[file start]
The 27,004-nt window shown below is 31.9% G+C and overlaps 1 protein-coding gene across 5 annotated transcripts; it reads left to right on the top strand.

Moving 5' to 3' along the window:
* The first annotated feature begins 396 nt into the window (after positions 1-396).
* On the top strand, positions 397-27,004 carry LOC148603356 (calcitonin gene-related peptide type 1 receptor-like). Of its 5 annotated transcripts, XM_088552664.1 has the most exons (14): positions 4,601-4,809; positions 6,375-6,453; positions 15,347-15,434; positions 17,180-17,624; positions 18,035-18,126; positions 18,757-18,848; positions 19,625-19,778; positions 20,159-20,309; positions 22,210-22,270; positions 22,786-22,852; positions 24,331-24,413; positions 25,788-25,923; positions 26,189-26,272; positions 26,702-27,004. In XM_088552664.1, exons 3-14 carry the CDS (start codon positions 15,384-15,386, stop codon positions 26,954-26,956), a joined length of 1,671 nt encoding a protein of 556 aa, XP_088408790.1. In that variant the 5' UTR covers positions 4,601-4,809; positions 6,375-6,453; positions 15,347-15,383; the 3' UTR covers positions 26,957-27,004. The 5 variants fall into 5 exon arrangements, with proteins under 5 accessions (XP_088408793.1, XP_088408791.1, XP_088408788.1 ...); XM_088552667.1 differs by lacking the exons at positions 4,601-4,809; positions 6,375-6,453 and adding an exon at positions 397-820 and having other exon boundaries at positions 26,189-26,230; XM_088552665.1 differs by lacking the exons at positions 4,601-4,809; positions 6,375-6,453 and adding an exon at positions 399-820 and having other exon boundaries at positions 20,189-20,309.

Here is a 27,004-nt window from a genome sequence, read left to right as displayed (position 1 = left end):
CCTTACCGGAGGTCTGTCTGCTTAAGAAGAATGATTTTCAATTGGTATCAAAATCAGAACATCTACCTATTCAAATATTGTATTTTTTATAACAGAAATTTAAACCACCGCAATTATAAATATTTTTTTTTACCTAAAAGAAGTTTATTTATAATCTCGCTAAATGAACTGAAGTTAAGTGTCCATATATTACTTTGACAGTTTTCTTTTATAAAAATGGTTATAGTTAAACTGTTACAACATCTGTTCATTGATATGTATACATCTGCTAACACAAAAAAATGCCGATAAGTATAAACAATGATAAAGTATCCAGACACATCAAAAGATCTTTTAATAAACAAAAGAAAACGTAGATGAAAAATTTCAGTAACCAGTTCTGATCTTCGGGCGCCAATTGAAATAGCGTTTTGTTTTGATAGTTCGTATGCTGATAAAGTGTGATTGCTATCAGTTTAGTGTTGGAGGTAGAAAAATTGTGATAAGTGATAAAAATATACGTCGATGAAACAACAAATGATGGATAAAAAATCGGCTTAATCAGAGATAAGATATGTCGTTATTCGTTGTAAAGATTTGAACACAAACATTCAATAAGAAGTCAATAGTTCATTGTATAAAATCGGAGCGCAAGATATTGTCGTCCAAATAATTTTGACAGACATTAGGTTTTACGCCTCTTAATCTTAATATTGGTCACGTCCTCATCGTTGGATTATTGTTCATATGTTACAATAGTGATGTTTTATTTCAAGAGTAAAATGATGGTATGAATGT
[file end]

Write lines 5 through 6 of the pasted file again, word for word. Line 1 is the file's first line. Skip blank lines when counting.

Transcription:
Here is a 27,004-nt window from a genome sequence, read left to right as displayed (position 1 = left end):
CCTTACCGGAGGTCTGTCTGCTTAAGAAGAATGATTTTCAATTGGTATCAAAATCAGAACATCTACCTATTCAAATATTGTATTTTTTATAACAGAAATTTAAACCACCGCAATTATAAATATTTTTTTTTACCTAAAAGAAGTTTATTTATAATCTCGCTAAATGAACTGAAGTTAAGTGTCCATATATTACTTTGACAGTTTTCTTTTATAAAAATGGTTATAGTTAAACTGTTACAACATCTGTTCATTGATATGTATACATCTGCTAACACAAAAAAATGCCGATAAGTATAAACAATGATAAAGTATCCAGACACATCAAAAGATCTTTTAATAAACAAAAGAAAACGTAGATGAAAAATTTCAGTAACCAGTTCTGATCTTCGGGCGCCAATTGAAATAGCGTTTTGTTTTGATAGTTCGTATGCTGATAAAGTGTGATTGCTATCAGTTTAGTGTTGGAGGTAGAAAAATTGTGATAAGTGATAAAAATATACGTCGATGAAACAACAAATGATGGATAAAAAATCGGCTTAATCAGAGATAAGATATGTCGTTATTCGTTGTAAAGATTTGAACACAAACATTCAATAAGAAGTCAATAGTTCATTGTATAAAATCGGAGCGCAAGATATTGTCGTCCAAATAATTTTGACAGACATTAGGTTTTACGCCTCTTAATCTTAATATTGGTCACGTCCTCATCGTTGGATTATTGTTCATATGTTACAATAGTGATGTTTTATTTCAAGAGTAAAATGATGGTATGAATGT